2011 | 50 Covers Selections

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2011 Covers

AIGA Archives
3001: A Lunar Odyssey
Mike Uphoff
(Lulu)

A Man of Parts
David Lodge
(Viking)

A Relíquia (Relic); A Queda de um Anjo (The Fall of an Angel); De Profundis (De Profundis); ; Coração (Heart)
Célia Pessegueiro
(Nova Delphi)

Adam and Evelyn
Ingo Schulze
(Alfred A. Knopf)

Adventures in the Orgasmatron
Christopher Turner
(Farrar, Straus and Giroux)

Bed
David Whitehouse
(Scribner)

Better By Mistake
Alina Tugend
(Riverhead Books)

Black Boy White School
Brian F. Walker
(HarperCollins Children's Books)

C
Tom McCarthy
(Vintage Books)

Checking In/Checking Out
Chris Schaberg/Mark Yakich
(NO Books)

Contradance
John Peck
(The University of Chicago Press)

Darwin's Finches
Edited, with Commentary, by Kathleen Donohue
(The University of Chicago Press)

Death and the Penguin
Andrey Kurkov
(Melville House)

Debt
David Graeber
(Melville House)

Do the Movies Have a Future
David Denby
(Simon & Schuster)

Fever
Sonia Shah
(Picador)

He Died with His Eyes Open
Derek Raymond
(Melville House)

I Belong to This Band, Hallelujah!
Laura Clawson
(The University of Chicago Press)

I Know I Am But What Are You?
Samantha Bee
(Gallery Books)

In Trouble
Ellen Levine
(Carolrhoda Lab, an imprint of Lerner Publishing group)

Influencing Machine
Author: Brooke Gladstone / Josh Neufeld; Editor: Tom Mayer
(W. W. Norton & Company)

IQ84
Haruki Murakami
(Random House)

Kerouac Series (2011 REPACKAGE)
Jack Kerouac
(Penguin Group (USA))

Kwadraat Bladen A series of graphic experiments 1955—74
Adrian Shaughnessy and Tony Brook
(Unit Editions)

Linguagem e Comunicação (Language and Communication) from the book series Celga.
Paula Valente
(Almedina)

Londoners
Craig Taylor
(Granta)

Mensagem de Fernando Pessoa (The Message of Fernando Pessoa)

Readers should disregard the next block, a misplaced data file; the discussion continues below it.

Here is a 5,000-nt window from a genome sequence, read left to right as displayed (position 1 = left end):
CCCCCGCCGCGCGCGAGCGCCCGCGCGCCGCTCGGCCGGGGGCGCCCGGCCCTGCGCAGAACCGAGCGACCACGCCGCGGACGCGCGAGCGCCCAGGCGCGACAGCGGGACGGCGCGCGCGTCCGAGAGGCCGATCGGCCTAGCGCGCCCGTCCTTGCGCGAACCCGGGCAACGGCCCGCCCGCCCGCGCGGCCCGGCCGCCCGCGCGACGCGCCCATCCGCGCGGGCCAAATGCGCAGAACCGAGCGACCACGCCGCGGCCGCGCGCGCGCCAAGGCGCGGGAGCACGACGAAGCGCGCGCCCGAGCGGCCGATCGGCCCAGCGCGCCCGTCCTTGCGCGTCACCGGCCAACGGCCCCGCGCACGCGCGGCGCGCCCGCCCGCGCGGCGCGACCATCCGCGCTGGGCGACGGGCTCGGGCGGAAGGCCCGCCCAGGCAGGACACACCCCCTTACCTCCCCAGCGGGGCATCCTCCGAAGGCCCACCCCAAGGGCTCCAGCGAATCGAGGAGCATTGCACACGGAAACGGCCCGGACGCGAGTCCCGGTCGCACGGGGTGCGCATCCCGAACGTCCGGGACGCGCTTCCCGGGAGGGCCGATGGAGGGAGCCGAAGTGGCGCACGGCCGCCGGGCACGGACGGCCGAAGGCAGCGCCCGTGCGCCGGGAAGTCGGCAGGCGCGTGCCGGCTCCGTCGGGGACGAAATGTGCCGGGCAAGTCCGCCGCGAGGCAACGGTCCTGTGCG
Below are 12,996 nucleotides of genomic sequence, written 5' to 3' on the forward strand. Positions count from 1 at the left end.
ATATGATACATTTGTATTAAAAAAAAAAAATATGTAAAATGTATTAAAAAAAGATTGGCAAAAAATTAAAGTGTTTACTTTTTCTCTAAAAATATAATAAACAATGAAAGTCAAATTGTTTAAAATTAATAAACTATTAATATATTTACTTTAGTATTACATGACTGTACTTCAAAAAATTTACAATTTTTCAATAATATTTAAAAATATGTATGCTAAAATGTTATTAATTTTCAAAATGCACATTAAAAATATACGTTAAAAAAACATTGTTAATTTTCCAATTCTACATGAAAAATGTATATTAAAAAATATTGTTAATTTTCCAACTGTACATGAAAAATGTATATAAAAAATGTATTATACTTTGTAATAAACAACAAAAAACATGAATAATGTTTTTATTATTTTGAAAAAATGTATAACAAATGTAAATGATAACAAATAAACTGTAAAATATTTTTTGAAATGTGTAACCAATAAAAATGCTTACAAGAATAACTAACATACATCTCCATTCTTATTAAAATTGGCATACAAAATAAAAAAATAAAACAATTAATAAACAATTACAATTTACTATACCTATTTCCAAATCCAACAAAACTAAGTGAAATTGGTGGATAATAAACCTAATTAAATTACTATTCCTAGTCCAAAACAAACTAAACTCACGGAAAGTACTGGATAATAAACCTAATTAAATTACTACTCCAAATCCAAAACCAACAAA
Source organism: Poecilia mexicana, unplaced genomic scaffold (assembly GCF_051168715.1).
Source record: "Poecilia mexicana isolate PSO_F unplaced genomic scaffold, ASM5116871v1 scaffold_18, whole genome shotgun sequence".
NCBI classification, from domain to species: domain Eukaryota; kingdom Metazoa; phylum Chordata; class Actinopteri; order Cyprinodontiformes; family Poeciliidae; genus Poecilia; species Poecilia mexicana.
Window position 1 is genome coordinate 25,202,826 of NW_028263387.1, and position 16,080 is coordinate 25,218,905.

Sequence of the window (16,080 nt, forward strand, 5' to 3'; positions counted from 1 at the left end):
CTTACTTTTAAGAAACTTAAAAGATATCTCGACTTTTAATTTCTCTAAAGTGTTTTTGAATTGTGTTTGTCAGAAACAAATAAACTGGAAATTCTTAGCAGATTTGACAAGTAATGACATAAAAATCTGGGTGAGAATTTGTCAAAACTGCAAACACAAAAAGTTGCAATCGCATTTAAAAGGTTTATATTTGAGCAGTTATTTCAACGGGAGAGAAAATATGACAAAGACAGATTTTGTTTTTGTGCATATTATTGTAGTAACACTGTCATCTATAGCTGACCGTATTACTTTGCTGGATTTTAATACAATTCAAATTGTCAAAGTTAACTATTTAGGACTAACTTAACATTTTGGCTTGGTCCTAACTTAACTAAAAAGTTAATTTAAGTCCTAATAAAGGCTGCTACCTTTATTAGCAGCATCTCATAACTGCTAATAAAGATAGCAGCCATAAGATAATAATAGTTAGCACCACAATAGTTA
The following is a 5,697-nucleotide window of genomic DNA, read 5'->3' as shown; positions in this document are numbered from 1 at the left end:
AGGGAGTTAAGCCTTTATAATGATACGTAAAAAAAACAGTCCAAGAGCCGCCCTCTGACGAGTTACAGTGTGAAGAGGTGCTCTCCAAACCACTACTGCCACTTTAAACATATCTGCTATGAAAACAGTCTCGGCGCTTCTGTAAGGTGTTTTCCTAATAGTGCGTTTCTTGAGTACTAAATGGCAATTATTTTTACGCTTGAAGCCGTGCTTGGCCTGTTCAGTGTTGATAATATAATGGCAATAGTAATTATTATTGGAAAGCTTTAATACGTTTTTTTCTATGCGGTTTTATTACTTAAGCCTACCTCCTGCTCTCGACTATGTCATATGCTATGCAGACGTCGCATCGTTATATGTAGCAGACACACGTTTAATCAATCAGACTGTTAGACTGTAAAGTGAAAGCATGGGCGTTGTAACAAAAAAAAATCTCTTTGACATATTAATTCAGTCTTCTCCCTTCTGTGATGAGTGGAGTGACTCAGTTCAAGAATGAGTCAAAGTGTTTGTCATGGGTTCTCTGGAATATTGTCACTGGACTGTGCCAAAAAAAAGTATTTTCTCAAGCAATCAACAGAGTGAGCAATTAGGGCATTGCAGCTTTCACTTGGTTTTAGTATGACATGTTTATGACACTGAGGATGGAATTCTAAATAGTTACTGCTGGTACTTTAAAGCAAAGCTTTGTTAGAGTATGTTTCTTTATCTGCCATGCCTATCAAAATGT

Paula Valente
(Almedina)

My Dyslexia
Philip Schultz
(W. W. Norton & Company)

Nom de Plume
Carmela Ciuraru
(Harper Collins)

Oliver Sacks paperback repackage (Migrane; Awakenings; The Island of the Colorblind; Uncle Tugnsten; An Anthropologist on Mars; Seeing Voices)
Oliver Sacks
(Vintage)

Operation Bonnet: A Novel
Kimberly Stuart
(David C. Cook)

Orientation and Other Stories
Daniel Orozco
(Faber and Faber)

Poetry After 9/11
Dennis Loy Johnson and Valerie Merians
(Melville House)

Red Autobiographies
Igal Halfin
(University of Washington Press)

Seeing Double
Françoise Meltzer
(The University of Chicago Press)

Snowdrops
A.D. Miller
(Doubleday)

Tell the Wolves I’m Home
Carol Rifka Brunt
(Random House)

The Bauhaus Group
Nicholas Fox Weber
(Yale University Press)

The Enigma of the Aerofoil
David Bloor
(The University of Chicago Press)

The Information: A History, A Theory, A FLood
James Gleick
(Pantheon)

The Meaning of Disgust
Colin McGinn
(Oxford University Press)

The Next Hundred Million: America in 2050
Joel Kotkin
(Penguin)

The Old Romantic
Louise Dean
(Riverhead Books)

The Pale King
David Foster Wallace
(Hamish Hamilton)

The Pint Man
Steve Rushin
(Vintage Books)

The Real Holden Caulfield
Michael Moats
(Fiction Advocate)

The Works of Franz Kafka
F. Kafka
(Schocken Books)

Tourquai
Tim Davys
(Harper Collins)

Vault
David Rose
(Salt Publishing)

Works of Clarice Lispector
Clarice Lispector
(New Directions)




Observed | June 22

In partnership with over 30 museums and institutions from around the world, Google Arts & Culture has launched Faces of Frida, a massive collection of art, letters, essays, videos, and other artifacts about the life and work of Frida Kahlo. (via Kottke.org) [BV]


Observed | June 21

Can design help New York City go zero waste? [BV]

Despite modernism being recognised as an important architectural movement in the UK, many examples have been demolished. Here‘s an illustrated tribute to lost modernist buildings. [BV]